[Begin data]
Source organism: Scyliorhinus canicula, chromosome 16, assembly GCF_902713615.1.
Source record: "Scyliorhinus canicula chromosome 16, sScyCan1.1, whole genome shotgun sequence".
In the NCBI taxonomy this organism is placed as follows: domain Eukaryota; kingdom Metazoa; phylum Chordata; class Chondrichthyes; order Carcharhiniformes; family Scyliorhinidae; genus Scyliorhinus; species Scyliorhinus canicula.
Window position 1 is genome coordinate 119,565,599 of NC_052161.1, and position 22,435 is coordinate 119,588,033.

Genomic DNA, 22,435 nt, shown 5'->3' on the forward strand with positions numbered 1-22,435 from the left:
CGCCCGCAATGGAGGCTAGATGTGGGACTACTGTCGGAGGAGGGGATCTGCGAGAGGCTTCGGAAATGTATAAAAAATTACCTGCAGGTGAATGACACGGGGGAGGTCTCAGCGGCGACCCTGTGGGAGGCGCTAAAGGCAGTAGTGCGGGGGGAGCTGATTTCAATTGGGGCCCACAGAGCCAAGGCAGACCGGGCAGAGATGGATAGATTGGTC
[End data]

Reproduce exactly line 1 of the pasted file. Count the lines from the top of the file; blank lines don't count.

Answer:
Source organism: Scyliorhinus canicula, chromosome 16, assembly GCF_902713615.1.